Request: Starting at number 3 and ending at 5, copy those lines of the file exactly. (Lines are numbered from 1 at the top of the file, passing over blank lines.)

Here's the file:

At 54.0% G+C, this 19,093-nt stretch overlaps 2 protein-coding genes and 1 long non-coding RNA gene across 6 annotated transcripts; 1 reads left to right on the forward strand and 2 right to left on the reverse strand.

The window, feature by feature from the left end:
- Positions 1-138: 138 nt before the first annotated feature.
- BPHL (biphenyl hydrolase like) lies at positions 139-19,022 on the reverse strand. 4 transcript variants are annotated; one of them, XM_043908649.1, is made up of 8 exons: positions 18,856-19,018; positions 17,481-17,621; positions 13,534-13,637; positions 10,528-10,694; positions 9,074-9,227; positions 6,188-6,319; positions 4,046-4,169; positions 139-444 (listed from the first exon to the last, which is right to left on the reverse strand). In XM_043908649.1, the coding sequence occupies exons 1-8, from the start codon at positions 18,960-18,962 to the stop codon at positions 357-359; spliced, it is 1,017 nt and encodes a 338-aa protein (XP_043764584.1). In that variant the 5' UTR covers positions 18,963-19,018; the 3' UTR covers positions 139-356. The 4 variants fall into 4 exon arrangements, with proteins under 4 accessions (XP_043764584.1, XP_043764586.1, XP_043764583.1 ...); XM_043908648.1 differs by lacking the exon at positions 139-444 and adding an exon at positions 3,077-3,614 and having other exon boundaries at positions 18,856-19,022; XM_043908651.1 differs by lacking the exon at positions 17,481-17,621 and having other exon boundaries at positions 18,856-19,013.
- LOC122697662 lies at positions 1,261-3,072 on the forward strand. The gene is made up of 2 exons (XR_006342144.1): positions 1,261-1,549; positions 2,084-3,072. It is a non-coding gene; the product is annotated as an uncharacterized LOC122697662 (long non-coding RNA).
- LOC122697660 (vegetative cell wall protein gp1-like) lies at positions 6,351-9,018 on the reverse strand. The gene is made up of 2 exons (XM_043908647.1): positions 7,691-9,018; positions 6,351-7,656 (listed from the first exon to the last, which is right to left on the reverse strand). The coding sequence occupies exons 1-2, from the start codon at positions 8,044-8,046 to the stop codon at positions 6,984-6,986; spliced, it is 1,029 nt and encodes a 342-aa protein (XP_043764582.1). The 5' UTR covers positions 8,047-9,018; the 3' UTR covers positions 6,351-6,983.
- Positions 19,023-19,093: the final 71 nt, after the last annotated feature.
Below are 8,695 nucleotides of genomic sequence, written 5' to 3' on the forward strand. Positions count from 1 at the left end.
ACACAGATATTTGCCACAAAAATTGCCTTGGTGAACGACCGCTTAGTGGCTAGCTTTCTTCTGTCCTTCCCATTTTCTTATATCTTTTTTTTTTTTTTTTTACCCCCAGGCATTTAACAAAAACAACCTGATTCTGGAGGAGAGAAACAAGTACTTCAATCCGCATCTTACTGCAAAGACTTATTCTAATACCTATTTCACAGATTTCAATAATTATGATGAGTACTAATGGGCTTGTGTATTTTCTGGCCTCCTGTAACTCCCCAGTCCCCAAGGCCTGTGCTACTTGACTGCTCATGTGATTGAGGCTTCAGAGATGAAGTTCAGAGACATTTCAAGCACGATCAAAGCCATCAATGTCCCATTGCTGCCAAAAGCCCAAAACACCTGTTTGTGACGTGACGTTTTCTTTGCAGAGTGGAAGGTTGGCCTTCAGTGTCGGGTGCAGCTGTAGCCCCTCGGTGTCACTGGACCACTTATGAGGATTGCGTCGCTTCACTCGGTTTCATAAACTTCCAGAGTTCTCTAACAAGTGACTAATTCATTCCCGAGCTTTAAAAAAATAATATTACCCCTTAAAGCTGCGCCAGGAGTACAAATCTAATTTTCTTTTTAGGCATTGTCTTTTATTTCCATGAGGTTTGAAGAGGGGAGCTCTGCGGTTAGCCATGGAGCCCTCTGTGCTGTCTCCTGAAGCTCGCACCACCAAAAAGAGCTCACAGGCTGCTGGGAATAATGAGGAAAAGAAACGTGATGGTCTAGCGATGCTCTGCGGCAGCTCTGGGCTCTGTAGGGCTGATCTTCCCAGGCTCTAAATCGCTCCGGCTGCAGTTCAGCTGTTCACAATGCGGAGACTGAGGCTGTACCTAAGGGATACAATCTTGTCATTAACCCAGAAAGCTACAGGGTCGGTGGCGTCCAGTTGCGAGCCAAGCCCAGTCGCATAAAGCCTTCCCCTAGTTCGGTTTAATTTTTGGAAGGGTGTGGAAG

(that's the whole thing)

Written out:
- Positions 1-138: 138 nt before the first annotated feature.
- BPHL (biphenyl hydrolase like) lies at positions 139-19,022 on the reverse strand. 4 transcript variants are annotated; one of them, XM_043908649.1, is made up of 8 exons: positions 18,856-19,018; positions 17,481-17,621; positions 13,534-13,637; positions 10,528-10,694; positions 9,074-9,227; positions 6,188-6,319; positions 4,046-4,169; positions 139-444 (listed from the first exon to the last, which is right to left on the reverse strand). In XM_043908649.1, the coding sequence occupies exons 1-8, from the start codon at positions 18,960-18,962 to the stop codon at positions 357-359; spliced, it is 1,017 nt and encodes a 338-aa protein (XP_043764584.1). In that variant the 5' UTR covers positions 18,963-19,018; the 3' UTR covers positions 139-356. The 4 variants fall into 4 exon arrangements, with proteins under 4 accessions (XP_043764584.1, XP_043764586.1, XP_043764583.1 ...); XM_043908648.1 differs by lacking the exon at positions 139-444 and adding an exon at positions 3,077-3,614 and having other exon boundaries at positions 18,856-19,022; XM_043908651.1 differs by lacking the exon at positions 17,481-17,621 and having other exon boundaries at positions 18,856-19,013.
- LOC122697662 lies at positions 1,261-3,072 on the forward strand. The gene is made up of 2 exons (XR_006342144.1): positions 1,261-1,549; positions 2,084-3,072. It is a non-coding gene; the product is annotated as an uncharacterized LOC122697662 (long non-coding RNA).